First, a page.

A well known congruence of Wolstenholme states that $$\frac1{1^2}+\frac1{2^2}+\cdots+\frac1{(p-1)^2}\equiv0\pmod{p}$$ for any prime $p>3$. For each $n=3,4,\ldots$ we clearly have $$\frac1{1\times2}+\frac1{2\times3}+\cdots+\frac1{(n-1)n}+\frac1{n\times1} = 1.$$

Motivated by the above, here I ask a new question.

**Question.** Is it true that for each prime $p>3$ there is a permutation $\pi\in S_{p-1}$ with $\pi(p-1)=p-1$ and $\pi(p-2)=p-2$ such that the congruence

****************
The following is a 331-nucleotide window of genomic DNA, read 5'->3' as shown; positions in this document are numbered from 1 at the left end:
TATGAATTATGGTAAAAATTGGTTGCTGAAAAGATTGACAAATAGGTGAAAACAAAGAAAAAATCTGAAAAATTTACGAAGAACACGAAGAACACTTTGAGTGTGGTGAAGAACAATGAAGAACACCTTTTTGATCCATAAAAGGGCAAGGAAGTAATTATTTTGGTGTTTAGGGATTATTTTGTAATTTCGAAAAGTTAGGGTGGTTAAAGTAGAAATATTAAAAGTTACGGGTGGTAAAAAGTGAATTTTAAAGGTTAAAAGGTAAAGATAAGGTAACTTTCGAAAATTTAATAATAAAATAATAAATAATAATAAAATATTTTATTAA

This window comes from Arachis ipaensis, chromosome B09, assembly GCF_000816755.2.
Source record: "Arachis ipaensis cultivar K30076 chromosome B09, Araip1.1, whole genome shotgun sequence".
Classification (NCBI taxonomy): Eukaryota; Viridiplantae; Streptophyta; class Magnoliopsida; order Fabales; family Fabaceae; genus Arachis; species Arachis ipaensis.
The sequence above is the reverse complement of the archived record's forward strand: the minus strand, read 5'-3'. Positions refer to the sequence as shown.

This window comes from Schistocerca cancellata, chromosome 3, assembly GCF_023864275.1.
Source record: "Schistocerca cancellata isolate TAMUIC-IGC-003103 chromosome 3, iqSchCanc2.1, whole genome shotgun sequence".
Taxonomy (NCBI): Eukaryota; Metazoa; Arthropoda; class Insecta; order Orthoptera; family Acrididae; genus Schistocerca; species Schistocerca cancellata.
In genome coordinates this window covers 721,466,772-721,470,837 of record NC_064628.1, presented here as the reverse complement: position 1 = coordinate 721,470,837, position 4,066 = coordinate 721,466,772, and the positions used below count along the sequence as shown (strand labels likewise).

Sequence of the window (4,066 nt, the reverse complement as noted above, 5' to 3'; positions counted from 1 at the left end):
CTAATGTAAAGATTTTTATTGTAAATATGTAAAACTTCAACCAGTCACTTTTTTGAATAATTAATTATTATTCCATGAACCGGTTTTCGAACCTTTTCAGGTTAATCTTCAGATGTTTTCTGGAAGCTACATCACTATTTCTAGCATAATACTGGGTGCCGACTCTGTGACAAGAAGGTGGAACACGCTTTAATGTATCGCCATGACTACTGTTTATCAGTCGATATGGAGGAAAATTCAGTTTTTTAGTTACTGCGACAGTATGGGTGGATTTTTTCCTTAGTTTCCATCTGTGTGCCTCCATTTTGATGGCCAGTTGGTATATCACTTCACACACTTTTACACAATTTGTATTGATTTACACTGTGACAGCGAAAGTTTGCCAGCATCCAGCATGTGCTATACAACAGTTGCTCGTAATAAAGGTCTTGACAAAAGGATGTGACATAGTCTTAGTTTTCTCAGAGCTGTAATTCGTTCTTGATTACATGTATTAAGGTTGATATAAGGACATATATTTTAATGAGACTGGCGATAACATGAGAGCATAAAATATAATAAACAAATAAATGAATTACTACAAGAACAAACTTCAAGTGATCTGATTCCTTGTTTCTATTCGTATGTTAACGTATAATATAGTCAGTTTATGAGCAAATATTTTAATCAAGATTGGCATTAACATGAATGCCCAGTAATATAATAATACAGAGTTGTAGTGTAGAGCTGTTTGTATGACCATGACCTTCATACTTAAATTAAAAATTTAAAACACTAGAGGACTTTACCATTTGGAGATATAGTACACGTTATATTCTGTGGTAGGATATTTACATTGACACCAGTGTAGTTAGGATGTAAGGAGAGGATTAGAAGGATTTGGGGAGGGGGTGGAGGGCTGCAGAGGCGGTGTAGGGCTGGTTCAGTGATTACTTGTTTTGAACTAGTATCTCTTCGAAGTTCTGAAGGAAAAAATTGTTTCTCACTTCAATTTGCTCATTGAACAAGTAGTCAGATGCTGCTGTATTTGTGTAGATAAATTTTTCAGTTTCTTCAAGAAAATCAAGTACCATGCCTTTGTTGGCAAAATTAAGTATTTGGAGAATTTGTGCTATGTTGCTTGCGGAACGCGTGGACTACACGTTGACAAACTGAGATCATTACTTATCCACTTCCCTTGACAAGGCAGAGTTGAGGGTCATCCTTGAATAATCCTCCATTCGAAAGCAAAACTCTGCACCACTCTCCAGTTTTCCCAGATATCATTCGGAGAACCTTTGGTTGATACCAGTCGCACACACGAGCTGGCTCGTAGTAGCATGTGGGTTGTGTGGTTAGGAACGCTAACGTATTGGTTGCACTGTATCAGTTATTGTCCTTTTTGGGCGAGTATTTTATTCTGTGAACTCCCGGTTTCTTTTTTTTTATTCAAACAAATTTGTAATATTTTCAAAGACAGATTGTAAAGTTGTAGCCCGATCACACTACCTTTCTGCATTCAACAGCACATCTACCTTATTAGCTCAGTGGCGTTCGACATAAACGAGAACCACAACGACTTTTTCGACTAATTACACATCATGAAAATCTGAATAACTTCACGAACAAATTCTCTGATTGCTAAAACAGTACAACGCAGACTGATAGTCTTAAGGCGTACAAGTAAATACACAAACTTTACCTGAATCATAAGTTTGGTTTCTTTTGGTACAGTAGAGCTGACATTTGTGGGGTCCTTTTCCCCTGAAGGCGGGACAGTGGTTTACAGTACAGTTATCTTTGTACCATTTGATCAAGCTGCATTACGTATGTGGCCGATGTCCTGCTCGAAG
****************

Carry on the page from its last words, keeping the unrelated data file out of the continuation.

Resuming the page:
$$\frac1{\pi(1)\pi(2)}+\frac1{\pi(2)\pi(3)}+\cdots+\frac1{\pi(p-2)\pi(p-1)}+\frac1{\pi(p-1)\pi(1)}\equiv0\pmod{p^2}$$
holds?

For $p=5$, there is a unique permutation $\pi\in S_4$ meeting the requirement, namely, $$\frac 1{2\times1}+\frac1{1\times3}+\frac1{3\times4}+\frac1{4\times2}=\frac{25}{24}\equiv0\pmod{5^2}.$$ For $p=7$, there is also a unique permutation $\pi\in S_6$ meeting the requirement, namely, $$\frac1{2\times3}+\frac1{3\times4}+\frac1{4\times1}+\frac1{1\times5}+\frac1{5\times6}+\frac1{6\times2}=\frac{49}{60}\equiv0\pmod{7^2}.$$ For $p=11$ there are totally $323$ permutations $\pi\in S_{10}$ meeting the requirement. For $p=13$, the permutation $$(\pi(1),\ldots,\pi(12))=(1,2,3,7,4,9,5,8,10,6,11,12)$$ meets our purpose. Based on these data, I conjecture that the question has a positive answer.

Your comments are welcome!